General Information About Aberfoyle, Eastern Highlands, Zimbabwe
The seminal experience of Aberfoyle is to stand in the forest and look out across the Manica plateau, as the plain to the east of the escarptment is called. To hear the sounds of the forest canopy, of falling water, the far off samango, and to watch the brooding multicoloured valley in the changing light; or better still to watch dawn creep over the horizon when the summer has covered Mozambique with a silver cloud, and the mountains of Tawangwena, Gorongoza and Mpanda are black islands in a vapour sea, to watch the sea turn from silver to gold as the sun leaks into the sky; these are things not quickly forgotten. This experience must have excited the hunter gatherer, as he watched for moving game, as it has done everybody since, especially all those actors in the tea estate epic. This excitement was the generative force that created the tea estates. The forest and the tea bush were both created by the same enviroment, by the clouds crashing against the escarpment, by the heat and the rain and the thick red soils. The forest is, and always has been part of the Aberfoyle experience.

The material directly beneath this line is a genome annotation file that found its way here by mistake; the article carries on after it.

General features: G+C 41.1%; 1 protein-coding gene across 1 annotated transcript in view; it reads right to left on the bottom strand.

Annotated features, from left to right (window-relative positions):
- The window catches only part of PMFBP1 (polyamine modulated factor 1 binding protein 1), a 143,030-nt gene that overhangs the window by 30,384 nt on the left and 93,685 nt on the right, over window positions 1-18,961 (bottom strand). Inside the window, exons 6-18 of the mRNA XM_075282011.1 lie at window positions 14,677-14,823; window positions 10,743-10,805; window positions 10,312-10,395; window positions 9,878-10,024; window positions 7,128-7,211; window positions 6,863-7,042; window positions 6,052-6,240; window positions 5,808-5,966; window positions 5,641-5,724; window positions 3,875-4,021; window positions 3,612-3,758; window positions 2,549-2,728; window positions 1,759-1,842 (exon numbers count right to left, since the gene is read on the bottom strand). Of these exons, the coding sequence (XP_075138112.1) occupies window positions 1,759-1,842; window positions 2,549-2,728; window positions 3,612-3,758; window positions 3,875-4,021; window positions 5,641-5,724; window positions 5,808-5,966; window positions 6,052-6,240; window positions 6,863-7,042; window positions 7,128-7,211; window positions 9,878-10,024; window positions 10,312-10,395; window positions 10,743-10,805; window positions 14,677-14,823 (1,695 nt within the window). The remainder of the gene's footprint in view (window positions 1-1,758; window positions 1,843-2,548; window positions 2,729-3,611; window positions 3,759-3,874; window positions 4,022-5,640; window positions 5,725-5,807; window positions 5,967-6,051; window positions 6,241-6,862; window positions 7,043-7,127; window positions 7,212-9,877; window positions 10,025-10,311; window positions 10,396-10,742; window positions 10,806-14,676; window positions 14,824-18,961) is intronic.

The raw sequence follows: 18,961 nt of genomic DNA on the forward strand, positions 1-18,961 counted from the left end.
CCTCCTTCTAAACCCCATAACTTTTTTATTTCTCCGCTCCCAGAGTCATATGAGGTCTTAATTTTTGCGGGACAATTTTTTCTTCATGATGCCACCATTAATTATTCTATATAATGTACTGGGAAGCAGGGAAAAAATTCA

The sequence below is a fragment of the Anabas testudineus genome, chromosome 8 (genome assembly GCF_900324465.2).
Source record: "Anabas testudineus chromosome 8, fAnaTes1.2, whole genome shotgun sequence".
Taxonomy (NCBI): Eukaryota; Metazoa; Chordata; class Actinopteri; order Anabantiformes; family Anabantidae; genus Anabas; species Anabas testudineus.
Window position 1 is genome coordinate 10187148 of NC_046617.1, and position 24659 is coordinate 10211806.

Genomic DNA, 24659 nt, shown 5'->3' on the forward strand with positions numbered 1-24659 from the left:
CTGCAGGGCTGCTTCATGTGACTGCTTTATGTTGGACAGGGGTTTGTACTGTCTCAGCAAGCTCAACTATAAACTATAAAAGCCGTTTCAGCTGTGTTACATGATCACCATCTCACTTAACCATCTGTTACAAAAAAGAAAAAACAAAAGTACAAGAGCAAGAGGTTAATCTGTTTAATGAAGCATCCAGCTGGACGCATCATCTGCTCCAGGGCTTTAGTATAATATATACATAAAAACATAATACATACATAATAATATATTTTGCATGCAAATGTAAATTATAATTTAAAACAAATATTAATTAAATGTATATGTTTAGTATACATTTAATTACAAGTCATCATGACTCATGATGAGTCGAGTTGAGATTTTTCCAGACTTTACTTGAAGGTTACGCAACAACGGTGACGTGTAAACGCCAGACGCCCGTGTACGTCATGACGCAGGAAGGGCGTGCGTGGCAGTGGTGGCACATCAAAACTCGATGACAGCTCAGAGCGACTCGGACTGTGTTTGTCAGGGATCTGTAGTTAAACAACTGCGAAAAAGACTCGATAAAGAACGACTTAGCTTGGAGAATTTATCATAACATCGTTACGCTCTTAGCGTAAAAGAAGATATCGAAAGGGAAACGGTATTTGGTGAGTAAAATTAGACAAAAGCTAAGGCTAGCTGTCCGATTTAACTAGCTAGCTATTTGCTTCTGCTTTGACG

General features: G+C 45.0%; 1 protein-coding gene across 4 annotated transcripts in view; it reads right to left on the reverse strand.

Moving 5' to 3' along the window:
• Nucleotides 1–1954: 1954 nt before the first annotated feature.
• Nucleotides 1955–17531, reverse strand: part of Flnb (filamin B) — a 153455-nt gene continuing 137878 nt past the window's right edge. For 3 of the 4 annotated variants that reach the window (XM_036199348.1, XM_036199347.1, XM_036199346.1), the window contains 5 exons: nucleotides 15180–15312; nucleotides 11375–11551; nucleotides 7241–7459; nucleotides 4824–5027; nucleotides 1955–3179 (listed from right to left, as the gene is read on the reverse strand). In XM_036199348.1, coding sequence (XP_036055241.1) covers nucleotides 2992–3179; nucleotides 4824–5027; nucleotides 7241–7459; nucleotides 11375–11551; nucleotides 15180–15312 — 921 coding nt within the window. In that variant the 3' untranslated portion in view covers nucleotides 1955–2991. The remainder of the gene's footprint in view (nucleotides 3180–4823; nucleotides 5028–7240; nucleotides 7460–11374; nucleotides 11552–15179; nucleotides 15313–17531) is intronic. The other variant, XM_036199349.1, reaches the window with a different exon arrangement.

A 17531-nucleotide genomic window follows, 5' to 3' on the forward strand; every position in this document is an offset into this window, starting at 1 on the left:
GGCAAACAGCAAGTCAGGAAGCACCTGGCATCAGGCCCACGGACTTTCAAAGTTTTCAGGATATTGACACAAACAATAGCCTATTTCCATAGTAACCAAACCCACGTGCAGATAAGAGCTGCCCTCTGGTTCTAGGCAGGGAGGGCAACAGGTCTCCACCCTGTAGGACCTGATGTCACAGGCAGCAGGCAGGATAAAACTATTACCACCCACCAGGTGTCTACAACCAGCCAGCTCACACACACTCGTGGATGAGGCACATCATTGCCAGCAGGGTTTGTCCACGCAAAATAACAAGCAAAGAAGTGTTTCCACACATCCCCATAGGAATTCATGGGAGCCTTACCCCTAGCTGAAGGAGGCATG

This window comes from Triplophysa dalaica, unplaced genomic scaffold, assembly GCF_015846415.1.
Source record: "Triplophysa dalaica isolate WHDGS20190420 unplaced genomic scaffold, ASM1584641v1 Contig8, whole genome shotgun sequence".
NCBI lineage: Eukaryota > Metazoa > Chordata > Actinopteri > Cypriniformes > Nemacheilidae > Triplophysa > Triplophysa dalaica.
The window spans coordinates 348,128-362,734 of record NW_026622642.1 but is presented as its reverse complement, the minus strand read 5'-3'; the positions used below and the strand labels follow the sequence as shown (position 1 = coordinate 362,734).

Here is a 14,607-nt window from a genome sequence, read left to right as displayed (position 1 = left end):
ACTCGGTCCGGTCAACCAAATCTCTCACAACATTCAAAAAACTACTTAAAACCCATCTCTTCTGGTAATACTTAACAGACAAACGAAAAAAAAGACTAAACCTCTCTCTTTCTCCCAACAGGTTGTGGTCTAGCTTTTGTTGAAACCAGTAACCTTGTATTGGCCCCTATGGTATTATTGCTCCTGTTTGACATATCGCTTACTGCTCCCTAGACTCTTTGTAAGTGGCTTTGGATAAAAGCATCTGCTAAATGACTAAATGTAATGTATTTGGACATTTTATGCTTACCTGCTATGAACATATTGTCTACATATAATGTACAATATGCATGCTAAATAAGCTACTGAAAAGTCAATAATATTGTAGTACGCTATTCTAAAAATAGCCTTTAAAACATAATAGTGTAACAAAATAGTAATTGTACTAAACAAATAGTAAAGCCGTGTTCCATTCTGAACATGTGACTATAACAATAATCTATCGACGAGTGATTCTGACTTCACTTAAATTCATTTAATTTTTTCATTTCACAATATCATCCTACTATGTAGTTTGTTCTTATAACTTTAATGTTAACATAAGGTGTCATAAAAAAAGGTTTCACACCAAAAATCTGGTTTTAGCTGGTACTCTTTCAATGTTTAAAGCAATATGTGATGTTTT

The forest is also unique and engdangered and the environmentally sensitive will immediately ask themselves, what effect did the plantations have on this wonderful asset: how much of the forest was cleared to make the tea estate? Not as much as might be suspected at first sight. This was not because the early planters were concerned with ecology, but because the forest was much more difficult and expensive to clear than open country.